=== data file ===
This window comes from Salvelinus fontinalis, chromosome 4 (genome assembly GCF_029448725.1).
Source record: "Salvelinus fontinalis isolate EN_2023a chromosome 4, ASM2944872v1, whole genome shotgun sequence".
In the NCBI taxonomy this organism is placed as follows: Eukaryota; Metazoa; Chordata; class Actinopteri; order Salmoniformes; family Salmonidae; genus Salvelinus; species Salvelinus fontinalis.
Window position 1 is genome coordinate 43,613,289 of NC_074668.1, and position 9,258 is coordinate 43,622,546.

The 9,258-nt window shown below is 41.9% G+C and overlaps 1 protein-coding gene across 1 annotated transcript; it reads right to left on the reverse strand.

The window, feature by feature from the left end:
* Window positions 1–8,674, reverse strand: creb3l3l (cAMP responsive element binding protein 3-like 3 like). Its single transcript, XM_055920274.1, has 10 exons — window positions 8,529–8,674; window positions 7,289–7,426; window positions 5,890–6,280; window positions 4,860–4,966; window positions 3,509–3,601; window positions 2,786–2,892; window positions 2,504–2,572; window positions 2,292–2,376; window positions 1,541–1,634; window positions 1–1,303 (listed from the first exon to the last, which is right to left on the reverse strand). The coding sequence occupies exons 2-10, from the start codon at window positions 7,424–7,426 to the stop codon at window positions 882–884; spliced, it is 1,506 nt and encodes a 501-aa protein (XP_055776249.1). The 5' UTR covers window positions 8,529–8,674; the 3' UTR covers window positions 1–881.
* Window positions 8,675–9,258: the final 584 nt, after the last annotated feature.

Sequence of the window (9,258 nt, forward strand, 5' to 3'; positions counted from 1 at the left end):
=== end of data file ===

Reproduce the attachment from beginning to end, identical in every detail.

This window comes from Salvelinus fontinalis, chromosome 4 (genome assembly GCF_029448725.1).
Source record: "Salvelinus fontinalis isolate EN_2023a chromosome 4, ASM2944872v1, whole genome shotgun sequence".
In the NCBI taxonomy this organism is placed as follows: Eukaryota; Metazoa; Chordata; class Actinopteri; order Salmoniformes; family Salmonidae; genus Salvelinus; species Salvelinus fontinalis.
Window position 1 is genome coordinate 43,613,289 of NC_074668.1, and position 9,258 is coordinate 43,622,546.

The 9,258-nt window shown below is 41.9% G+C and overlaps 1 protein-coding gene across 1 annotated transcript; it reads right to left on the reverse strand.

The window, feature by feature from the left end:
* Window positions 1–8,674, reverse strand: creb3l3l (cAMP responsive element binding protein 3-like 3 like). Its single transcript, XM_055920274.1, has 10 exons — window positions 8,529–8,674; window positions 7,289–7,426; window positions 5,890–6,280; window positions 4,860–4,966; window positions 3,509–3,601; window positions 2,786–2,892; window positions 2,504–2,572; window positions 2,292–2,376; window positions 1,541–1,634; window positions 1–1,303 (listed from the first exon to the last, which is right to left on the reverse strand). The coding sequence occupies exons 2-10, from the start codon at window positions 7,424–7,426 to the stop codon at window positions 882–884; spliced, it is 1,506 nt and encodes a 501-aa protein (XP_055776249.1). The 5' UTR covers window positions 8,529–8,674; the 3' UTR covers window positions 1–881.
* Window positions 8,675–9,258: the final 584 nt, after the last annotated feature.

Sequence of the window (9,258 nt, forward strand, 5' to 3'; positions counted from 1 at the left end):